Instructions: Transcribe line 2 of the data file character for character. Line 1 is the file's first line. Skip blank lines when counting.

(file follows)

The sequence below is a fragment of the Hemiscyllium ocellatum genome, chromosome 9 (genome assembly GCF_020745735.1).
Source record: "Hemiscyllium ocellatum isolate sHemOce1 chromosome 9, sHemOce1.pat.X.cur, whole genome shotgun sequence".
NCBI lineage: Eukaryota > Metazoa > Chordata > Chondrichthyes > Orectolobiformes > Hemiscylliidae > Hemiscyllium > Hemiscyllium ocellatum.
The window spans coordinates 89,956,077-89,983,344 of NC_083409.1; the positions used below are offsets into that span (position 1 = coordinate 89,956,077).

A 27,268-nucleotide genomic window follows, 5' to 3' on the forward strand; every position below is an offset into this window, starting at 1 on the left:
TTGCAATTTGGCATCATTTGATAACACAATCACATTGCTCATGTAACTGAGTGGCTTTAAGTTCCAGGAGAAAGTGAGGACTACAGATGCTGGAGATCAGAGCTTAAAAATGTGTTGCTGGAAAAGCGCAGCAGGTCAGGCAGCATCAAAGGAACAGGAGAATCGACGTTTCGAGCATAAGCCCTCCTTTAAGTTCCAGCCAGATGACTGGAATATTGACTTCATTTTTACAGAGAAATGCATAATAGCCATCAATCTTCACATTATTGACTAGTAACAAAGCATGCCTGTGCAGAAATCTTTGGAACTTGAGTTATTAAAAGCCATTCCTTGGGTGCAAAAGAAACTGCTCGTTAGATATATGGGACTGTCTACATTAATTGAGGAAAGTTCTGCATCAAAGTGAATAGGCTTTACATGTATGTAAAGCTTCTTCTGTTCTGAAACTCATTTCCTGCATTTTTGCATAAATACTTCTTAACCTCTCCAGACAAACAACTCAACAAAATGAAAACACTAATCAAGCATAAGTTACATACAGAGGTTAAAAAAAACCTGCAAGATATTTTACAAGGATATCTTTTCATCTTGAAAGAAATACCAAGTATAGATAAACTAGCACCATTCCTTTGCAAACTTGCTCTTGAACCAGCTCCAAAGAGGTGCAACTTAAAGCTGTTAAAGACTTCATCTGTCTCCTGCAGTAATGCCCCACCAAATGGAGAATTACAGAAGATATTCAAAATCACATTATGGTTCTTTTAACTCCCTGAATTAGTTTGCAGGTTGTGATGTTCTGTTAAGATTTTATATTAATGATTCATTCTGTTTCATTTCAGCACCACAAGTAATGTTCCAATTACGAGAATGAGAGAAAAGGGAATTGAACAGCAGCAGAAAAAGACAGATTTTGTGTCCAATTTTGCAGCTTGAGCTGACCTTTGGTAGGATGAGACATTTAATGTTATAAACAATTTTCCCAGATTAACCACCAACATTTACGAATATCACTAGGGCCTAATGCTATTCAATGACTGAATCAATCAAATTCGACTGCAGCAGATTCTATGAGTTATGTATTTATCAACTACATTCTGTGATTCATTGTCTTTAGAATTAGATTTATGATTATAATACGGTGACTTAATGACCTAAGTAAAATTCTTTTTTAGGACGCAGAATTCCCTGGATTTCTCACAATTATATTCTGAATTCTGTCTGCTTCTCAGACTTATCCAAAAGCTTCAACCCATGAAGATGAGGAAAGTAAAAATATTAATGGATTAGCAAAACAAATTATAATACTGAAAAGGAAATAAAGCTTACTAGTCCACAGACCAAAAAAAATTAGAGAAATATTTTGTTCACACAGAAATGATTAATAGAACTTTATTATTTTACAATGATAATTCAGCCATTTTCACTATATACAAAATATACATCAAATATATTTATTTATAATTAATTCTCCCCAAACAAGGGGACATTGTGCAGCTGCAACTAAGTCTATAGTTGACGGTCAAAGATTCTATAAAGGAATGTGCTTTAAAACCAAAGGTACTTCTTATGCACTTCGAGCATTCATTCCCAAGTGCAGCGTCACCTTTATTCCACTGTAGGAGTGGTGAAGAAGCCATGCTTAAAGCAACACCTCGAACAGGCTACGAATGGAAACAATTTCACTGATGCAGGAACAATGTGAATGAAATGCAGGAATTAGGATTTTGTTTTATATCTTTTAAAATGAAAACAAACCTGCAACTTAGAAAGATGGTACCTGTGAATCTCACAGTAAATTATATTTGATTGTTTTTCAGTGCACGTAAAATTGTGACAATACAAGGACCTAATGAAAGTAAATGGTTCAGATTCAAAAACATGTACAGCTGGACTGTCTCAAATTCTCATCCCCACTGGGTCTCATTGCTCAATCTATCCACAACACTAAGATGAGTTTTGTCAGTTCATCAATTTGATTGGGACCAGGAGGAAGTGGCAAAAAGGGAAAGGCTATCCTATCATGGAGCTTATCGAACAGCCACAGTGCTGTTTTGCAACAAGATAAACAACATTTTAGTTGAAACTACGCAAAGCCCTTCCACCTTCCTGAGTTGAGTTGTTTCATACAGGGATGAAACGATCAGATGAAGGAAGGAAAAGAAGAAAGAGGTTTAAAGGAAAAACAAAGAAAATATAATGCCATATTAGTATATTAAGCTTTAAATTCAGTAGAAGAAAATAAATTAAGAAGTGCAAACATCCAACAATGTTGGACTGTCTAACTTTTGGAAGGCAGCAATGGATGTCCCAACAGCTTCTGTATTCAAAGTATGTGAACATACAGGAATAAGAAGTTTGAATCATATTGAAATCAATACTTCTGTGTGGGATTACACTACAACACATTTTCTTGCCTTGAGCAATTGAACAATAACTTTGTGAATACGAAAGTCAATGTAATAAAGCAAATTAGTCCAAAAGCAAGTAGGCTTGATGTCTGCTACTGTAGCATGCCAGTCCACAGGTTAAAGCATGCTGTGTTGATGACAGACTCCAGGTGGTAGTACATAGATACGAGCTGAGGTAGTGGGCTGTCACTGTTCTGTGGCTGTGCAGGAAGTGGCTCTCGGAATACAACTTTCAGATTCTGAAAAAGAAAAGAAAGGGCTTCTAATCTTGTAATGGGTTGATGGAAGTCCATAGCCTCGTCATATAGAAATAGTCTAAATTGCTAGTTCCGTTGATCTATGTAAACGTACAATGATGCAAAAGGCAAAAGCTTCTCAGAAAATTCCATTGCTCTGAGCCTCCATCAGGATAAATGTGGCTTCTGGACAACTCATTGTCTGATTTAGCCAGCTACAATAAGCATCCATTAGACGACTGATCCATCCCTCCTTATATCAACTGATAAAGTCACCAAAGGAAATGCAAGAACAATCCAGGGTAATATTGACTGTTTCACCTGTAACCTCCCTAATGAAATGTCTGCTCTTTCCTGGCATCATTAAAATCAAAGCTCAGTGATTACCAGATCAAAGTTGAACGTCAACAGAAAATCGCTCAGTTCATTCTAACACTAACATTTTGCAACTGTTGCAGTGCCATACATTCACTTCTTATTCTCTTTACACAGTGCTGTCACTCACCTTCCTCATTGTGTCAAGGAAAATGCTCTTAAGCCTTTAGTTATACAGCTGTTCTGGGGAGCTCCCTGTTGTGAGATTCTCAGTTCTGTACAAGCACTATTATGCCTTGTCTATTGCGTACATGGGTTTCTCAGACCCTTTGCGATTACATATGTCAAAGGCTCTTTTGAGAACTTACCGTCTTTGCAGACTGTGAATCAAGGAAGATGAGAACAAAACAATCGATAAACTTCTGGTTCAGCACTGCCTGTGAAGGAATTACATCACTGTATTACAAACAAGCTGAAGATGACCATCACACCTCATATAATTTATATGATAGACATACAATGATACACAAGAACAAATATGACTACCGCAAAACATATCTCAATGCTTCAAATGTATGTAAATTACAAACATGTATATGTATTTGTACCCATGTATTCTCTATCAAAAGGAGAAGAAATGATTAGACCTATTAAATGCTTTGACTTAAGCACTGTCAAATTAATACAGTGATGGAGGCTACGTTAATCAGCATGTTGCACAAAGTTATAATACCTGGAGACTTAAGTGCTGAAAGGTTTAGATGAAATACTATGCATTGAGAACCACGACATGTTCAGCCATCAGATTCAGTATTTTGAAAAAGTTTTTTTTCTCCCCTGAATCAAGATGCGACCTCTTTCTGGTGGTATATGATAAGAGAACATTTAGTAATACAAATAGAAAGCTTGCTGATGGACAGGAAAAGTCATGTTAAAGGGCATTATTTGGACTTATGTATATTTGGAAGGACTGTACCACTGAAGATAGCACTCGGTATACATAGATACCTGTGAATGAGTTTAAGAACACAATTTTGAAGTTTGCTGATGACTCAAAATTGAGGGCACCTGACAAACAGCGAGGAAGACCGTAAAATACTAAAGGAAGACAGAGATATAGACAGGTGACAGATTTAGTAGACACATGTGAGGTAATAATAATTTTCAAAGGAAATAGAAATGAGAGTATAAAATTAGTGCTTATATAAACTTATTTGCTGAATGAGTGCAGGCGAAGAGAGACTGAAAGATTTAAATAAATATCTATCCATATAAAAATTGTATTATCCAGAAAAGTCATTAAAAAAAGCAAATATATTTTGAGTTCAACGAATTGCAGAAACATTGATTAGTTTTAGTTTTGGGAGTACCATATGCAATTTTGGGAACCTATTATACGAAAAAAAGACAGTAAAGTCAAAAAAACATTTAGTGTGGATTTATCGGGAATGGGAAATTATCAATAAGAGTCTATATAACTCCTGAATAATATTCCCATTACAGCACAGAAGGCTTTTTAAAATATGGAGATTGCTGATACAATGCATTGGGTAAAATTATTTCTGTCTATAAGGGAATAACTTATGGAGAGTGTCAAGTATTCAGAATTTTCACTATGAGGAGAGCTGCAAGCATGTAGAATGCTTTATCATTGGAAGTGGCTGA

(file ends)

Source record: "Hemiscyllium ocellatum isolate sHemOce1 chromosome 9, sHemOce1.pat.X.cur, whole genome shotgun sequence".